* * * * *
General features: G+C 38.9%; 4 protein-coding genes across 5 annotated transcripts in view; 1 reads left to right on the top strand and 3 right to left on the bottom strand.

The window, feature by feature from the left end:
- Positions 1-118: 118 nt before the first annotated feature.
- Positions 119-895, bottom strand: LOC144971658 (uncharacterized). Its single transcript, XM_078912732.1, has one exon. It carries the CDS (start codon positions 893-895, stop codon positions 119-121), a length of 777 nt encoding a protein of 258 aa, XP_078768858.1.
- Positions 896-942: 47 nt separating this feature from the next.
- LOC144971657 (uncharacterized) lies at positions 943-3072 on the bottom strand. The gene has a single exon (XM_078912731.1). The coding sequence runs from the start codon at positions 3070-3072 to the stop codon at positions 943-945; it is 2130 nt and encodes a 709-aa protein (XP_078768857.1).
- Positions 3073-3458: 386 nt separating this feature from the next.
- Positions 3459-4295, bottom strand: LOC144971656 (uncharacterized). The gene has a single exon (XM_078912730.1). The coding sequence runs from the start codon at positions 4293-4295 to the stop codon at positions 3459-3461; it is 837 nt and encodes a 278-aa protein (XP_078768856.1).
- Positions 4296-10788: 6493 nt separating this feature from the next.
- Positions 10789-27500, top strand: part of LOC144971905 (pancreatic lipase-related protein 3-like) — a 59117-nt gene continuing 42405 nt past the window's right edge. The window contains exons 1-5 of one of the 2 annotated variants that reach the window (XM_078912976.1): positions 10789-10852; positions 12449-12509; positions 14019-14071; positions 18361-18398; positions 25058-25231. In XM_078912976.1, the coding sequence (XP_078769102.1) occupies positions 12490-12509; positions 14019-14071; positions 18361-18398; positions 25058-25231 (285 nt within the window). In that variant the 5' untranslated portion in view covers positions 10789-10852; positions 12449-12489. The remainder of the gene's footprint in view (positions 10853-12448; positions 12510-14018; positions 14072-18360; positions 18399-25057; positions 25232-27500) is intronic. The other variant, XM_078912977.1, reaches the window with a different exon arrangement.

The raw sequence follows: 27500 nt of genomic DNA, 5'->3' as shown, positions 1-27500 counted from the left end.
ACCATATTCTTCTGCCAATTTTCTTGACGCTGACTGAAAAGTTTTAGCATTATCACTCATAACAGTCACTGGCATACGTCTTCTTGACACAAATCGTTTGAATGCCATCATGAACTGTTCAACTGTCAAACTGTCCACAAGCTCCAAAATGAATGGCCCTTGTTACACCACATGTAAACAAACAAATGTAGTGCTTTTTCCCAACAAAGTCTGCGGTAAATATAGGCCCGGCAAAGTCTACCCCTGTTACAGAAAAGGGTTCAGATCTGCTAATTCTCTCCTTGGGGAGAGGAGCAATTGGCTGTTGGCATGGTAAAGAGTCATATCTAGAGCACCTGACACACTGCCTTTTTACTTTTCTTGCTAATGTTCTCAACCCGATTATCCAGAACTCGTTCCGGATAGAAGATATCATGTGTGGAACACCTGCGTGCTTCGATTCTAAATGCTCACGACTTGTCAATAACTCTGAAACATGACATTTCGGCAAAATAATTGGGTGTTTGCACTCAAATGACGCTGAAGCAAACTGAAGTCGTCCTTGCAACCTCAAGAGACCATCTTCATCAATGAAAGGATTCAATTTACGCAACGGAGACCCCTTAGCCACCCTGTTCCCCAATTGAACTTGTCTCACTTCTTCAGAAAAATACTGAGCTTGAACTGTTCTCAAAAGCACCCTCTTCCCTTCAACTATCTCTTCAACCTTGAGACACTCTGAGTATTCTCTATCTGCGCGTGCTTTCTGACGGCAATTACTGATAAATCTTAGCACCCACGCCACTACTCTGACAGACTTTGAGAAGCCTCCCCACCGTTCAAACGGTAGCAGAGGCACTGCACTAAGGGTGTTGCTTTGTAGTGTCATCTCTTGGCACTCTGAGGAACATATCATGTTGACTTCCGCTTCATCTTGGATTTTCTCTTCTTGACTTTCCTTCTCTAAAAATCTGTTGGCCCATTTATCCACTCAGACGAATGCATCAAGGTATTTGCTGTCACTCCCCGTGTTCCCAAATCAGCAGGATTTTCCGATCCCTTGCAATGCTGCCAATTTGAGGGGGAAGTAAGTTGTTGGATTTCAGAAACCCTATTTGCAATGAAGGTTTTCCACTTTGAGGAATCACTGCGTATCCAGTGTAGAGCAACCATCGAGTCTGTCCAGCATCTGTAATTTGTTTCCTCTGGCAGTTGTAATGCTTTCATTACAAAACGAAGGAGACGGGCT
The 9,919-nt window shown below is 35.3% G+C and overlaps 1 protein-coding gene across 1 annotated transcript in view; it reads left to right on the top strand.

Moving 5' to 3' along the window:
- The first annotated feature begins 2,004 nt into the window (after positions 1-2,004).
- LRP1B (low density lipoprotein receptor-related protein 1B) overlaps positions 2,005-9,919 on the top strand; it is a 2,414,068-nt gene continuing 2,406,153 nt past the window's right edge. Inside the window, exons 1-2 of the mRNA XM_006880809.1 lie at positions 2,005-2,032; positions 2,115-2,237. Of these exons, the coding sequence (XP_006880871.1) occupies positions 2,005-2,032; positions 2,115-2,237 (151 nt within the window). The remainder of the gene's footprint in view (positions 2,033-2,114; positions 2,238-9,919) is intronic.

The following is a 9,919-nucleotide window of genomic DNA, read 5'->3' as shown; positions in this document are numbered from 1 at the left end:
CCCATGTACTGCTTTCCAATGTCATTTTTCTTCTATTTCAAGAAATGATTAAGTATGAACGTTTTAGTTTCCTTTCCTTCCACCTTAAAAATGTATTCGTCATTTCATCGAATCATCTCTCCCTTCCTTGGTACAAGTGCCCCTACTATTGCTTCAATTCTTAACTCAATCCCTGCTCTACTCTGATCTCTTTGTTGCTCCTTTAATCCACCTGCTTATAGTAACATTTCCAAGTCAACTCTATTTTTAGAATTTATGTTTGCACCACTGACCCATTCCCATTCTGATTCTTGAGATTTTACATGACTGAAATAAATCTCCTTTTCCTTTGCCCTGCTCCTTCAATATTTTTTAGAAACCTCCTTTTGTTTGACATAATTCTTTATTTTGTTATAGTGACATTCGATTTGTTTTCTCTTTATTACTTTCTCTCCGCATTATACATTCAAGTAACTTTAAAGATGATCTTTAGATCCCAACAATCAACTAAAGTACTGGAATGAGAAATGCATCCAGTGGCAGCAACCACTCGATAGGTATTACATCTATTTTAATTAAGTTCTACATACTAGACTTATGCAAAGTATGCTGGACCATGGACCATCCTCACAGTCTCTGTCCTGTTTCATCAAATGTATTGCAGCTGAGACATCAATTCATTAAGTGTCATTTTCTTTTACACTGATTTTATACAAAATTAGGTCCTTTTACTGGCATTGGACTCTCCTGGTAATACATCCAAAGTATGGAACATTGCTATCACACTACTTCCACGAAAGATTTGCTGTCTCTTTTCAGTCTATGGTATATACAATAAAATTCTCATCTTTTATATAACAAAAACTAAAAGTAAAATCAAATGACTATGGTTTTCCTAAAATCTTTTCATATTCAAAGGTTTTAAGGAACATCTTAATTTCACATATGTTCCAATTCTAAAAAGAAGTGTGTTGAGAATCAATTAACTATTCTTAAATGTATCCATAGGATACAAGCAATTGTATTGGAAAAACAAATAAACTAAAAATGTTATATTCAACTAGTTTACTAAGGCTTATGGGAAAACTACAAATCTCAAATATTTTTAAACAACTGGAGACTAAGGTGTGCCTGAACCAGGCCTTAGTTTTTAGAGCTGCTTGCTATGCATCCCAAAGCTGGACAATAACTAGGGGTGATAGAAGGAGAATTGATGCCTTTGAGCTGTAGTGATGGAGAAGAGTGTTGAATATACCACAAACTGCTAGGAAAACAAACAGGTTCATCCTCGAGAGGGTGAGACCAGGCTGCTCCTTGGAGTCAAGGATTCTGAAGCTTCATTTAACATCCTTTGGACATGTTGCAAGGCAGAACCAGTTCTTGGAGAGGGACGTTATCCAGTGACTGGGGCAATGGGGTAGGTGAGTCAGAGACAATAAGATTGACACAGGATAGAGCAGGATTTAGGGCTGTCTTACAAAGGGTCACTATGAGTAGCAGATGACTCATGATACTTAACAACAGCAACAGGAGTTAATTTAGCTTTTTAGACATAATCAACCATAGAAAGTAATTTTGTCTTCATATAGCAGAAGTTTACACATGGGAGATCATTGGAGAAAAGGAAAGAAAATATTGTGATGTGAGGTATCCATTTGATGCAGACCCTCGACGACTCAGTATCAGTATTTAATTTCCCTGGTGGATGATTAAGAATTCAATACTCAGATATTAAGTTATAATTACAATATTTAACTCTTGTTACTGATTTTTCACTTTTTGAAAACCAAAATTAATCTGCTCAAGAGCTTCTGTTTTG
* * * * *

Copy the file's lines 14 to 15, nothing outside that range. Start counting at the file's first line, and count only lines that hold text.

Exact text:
Moving 5' to 3' along the window:
- The first annotated feature begins 2,004 nt into the window (after positions 1-2,004).